David L. Katz, MD, sorts out the healthy, the harmful, and the hype.
From the February 2008 issue of O, The Oprah Magazine
Dear Dr. Katz: I'm the healthiest eater I know. My diet is mainly fresh fruits and vegetables, whole grains, chicken and fish, lots of water, and minimal caffeine. But the older I get (I'm 47), the more sensitive my digestive system seems to be. I frequently have bloating, cramping, and mild stomach pain. People say it's all the fiber I eat. Is that true, and if so, what can I do about it?
— Robin Rokisky
Weirton, West Virginia
Response: I doubt fiber is the problem, unless you have suddenly begun eating a lot more. That could be a shock to your digestive system because the bacteria in your large intestine may produce noticeably more gas as it breaks down the fiber. If you slowly add fiber to your diet and then keep your intake consistently high, your digestive system adjusts and you'll notice the opposite effect—you'll have less bloating and cramping.
One reason fiber is an unlikely cause is that the recommended intake for adults is about 25 to 35 grams a day, but the average American gets only half that. Studies show health benefits from eating as much as 50 grams daily; our Stone Age ancestors consumed as much as 100 grams a day. So our digestive tract can handle much more fiber than most of us get.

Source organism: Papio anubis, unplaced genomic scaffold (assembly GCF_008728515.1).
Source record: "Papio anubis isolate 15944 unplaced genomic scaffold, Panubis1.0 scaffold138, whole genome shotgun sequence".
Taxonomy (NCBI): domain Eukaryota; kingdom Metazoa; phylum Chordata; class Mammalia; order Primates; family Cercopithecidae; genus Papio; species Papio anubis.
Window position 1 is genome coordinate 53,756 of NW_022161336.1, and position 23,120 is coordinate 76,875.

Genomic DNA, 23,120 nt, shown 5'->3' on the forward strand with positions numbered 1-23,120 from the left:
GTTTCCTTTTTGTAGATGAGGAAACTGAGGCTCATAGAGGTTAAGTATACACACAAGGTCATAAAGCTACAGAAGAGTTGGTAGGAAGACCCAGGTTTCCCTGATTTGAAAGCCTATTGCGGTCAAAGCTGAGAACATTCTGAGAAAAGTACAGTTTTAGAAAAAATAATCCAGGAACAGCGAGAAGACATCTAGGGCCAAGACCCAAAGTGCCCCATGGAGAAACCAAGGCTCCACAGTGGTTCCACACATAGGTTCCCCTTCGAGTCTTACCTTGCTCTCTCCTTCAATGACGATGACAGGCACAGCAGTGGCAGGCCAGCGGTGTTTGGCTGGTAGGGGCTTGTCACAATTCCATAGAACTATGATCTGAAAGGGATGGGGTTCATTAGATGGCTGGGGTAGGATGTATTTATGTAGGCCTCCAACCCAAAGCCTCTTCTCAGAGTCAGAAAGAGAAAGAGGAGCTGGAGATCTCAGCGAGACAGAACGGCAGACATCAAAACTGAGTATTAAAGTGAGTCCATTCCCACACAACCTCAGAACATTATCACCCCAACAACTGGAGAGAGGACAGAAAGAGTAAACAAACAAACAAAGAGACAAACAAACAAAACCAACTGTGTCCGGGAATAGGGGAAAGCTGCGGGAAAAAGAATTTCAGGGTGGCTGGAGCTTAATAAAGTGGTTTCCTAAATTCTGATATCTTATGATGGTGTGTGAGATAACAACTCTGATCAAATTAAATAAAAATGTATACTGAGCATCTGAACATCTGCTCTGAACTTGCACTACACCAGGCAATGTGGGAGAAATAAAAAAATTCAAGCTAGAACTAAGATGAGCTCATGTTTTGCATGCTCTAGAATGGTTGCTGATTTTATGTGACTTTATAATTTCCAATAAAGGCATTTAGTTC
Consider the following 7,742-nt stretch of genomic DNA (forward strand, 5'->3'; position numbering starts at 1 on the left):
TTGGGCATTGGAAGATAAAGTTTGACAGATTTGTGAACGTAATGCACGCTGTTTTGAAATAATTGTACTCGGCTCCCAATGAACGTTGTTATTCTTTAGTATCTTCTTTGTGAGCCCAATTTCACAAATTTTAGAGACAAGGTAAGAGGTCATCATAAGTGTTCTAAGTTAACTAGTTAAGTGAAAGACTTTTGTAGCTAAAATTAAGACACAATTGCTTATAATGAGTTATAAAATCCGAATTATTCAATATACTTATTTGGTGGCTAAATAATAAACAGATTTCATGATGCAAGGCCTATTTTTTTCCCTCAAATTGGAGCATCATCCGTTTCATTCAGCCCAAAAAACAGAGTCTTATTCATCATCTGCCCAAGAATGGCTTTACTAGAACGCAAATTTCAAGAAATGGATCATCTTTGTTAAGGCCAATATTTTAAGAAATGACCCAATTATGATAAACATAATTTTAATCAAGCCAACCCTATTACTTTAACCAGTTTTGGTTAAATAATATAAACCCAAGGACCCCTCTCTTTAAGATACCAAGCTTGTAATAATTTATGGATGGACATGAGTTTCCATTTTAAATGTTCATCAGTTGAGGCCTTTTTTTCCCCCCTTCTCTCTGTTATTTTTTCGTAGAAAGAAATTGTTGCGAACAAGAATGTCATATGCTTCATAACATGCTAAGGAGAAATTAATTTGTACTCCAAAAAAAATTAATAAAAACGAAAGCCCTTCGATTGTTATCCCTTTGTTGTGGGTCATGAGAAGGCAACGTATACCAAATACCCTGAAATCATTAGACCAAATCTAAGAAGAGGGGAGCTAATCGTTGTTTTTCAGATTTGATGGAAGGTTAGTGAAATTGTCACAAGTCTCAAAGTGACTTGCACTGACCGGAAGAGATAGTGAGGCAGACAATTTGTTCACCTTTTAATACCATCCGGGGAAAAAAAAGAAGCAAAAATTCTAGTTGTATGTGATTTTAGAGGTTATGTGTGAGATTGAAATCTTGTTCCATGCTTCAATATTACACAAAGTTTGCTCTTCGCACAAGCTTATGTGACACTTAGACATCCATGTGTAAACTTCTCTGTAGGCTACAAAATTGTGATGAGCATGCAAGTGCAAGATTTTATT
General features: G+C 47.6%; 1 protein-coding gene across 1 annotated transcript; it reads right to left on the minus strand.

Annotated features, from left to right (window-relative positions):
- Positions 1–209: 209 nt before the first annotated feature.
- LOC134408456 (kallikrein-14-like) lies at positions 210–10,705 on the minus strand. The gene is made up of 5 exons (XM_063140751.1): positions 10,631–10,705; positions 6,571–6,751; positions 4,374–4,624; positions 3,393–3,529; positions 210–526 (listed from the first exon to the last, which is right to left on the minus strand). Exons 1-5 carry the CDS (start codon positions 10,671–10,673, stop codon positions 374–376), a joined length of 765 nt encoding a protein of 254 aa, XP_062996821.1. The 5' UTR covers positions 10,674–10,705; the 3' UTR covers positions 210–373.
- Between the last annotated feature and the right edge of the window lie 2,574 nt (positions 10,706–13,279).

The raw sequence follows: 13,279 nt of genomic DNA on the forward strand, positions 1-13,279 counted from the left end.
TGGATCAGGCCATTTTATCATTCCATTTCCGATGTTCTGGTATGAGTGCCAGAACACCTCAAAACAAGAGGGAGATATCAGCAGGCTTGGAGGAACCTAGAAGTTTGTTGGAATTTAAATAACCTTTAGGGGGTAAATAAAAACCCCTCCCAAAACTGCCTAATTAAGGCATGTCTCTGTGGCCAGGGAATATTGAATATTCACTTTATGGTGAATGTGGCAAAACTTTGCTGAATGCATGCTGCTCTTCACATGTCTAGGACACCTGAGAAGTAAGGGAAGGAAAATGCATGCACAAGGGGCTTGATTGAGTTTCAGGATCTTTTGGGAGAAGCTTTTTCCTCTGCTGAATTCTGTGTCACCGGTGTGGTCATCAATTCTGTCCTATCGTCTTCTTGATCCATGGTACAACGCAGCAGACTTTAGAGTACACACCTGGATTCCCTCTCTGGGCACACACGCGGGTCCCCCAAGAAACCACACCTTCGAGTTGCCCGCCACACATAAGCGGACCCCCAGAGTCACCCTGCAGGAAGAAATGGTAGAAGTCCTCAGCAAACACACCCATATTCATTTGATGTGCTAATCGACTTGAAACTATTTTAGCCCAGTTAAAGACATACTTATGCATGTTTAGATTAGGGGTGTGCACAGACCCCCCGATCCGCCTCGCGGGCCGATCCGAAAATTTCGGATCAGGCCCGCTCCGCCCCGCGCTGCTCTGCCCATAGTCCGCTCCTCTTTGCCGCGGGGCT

The first thing you should do is run your symptoms by your doctor to make sure you don't have an ailment that needs prompt treatment—gallstones, for instance. Once you have the all clear, there are several other strategies you can try to reduce your discomfort.
Another factor that could account for a finicky GI tract is lactose intolerance, which can develop at midlife. Also, antibiotic use can upset the balance of digestive bacteria that live in our intestines. More and more studies suggest that probiotic supplements—which can replenish the bacteria—can alleviate symptoms such as yours.
The best way to pin down the source of your problems is to keep a diet and symptom diary and look for patterns—say, milk and cereal for breakfast followed by bloating by midday. If you see a connection, try eliminating those foods for a while to see if it helps. Dairy is a likely candidate, as are raw vegetables like cabbage and broccoli (eat those steamed rather than raw).
I'm glad you mentioned water, because you need to be well hydrated to process fiber. Shoot for at least eight glasses a day. Dehydration is more common than most people realize and a cause of constipation and GI upset.